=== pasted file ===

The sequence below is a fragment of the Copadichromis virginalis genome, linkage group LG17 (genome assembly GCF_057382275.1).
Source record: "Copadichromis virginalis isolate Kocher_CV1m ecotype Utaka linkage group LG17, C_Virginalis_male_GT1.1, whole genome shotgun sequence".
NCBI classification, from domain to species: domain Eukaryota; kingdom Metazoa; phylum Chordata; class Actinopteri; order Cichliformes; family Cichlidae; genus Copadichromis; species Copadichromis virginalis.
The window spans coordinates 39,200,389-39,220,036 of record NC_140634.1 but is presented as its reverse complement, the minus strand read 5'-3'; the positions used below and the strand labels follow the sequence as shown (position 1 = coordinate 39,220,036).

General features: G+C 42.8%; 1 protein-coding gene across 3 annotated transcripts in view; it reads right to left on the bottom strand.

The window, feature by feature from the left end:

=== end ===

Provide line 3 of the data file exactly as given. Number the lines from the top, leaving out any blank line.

NCBI classification, from domain to species: domain Eukaryota; kingdom Metazoa; phylum Chordata; class Actinopteri; order Cichliformes; family Cichlidae; genus Copadichromis; species Copadichromis virginalis.